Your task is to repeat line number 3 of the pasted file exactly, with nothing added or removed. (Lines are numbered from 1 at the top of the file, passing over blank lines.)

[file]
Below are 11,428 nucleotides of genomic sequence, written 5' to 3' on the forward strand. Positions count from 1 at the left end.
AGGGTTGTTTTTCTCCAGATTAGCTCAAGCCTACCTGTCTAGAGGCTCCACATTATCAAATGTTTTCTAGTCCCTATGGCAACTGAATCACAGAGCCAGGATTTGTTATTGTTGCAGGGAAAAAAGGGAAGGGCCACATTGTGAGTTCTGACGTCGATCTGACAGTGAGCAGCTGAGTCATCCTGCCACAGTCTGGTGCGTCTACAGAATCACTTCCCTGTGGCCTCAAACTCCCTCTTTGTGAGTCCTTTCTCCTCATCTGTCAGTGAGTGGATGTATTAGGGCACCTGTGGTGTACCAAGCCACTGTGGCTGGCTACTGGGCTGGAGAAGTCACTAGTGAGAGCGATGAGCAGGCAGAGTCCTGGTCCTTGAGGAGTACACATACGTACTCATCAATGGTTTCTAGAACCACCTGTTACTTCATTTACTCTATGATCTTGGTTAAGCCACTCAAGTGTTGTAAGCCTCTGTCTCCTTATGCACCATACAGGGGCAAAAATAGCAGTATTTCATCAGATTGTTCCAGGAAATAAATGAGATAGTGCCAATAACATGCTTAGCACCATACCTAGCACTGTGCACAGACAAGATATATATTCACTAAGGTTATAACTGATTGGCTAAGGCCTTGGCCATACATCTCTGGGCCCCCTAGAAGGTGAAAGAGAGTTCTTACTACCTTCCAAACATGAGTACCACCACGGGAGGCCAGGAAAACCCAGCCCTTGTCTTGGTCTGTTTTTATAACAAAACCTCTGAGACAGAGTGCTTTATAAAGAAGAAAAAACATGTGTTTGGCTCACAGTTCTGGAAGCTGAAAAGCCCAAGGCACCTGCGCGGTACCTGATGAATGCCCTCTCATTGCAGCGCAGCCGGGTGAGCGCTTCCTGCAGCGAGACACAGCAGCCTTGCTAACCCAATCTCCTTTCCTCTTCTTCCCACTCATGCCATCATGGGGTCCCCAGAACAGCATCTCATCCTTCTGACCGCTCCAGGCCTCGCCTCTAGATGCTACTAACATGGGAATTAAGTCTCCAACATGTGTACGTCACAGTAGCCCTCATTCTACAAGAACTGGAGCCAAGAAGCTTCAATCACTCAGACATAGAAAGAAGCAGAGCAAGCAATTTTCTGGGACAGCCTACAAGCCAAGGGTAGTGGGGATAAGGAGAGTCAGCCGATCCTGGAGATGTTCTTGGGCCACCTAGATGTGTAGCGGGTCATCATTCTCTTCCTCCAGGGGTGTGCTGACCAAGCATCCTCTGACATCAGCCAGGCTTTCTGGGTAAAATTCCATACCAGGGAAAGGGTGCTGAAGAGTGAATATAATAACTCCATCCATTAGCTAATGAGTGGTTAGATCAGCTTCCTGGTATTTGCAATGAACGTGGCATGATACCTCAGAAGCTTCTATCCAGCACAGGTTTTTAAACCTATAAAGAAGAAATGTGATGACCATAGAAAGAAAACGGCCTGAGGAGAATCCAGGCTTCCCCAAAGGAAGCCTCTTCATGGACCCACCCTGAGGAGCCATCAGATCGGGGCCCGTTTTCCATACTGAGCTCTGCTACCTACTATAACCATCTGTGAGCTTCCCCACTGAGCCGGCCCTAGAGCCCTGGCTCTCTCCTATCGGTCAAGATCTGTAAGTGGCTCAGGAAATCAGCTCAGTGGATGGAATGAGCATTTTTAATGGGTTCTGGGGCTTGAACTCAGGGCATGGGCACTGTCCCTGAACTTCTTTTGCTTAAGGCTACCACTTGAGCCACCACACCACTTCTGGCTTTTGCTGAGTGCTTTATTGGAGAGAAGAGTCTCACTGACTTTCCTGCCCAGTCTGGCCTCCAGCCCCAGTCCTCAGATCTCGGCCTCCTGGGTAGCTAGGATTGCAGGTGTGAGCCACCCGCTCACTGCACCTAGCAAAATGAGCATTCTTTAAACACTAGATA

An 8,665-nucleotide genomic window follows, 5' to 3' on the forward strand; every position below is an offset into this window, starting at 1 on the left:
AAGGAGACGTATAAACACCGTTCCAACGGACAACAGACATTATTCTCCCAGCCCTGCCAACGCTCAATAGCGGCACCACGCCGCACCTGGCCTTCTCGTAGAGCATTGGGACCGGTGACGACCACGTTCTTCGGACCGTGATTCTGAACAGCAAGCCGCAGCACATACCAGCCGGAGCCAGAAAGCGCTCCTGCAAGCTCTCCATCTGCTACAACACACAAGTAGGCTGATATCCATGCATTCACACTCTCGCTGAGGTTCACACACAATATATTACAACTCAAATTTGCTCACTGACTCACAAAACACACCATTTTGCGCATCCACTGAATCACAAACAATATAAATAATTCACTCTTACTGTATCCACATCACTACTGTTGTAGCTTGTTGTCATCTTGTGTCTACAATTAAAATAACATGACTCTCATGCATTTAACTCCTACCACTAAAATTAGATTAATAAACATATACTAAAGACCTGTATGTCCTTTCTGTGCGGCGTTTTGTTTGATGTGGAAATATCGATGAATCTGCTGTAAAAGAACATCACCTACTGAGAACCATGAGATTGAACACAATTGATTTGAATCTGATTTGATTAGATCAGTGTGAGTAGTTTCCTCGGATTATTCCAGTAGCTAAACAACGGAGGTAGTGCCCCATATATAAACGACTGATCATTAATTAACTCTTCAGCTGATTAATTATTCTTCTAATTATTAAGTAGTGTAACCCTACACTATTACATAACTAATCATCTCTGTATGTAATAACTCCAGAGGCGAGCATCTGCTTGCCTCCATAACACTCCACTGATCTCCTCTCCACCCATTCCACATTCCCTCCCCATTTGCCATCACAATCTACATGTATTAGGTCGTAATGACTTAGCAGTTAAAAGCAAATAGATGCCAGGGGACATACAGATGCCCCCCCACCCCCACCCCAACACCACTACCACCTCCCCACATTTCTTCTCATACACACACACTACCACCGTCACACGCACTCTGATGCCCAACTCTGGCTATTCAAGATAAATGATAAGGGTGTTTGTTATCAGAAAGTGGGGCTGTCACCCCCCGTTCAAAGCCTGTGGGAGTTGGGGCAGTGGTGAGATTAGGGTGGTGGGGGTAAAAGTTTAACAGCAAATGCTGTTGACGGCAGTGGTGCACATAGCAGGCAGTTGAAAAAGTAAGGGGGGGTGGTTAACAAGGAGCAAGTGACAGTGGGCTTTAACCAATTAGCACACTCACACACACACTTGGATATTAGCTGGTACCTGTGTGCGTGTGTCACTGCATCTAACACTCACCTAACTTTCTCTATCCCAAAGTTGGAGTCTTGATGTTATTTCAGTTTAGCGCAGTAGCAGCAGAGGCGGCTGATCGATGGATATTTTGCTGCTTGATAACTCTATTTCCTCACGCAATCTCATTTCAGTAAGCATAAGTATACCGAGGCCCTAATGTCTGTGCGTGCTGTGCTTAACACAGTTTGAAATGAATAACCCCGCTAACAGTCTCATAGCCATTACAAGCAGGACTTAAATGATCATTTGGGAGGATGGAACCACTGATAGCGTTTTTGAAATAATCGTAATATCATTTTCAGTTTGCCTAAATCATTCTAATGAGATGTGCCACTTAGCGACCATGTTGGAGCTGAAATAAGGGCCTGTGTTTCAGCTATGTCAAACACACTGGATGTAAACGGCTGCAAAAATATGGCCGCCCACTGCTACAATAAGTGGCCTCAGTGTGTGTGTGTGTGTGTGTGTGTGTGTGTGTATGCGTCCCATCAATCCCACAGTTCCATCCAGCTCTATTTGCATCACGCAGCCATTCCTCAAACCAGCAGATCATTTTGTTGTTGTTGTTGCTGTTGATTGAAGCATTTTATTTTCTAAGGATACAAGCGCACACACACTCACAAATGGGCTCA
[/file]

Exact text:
An 8,665-nucleotide genomic window follows, 5' to 3' on the forward strand; every position below is an offset into this window, starting at 1 on the left: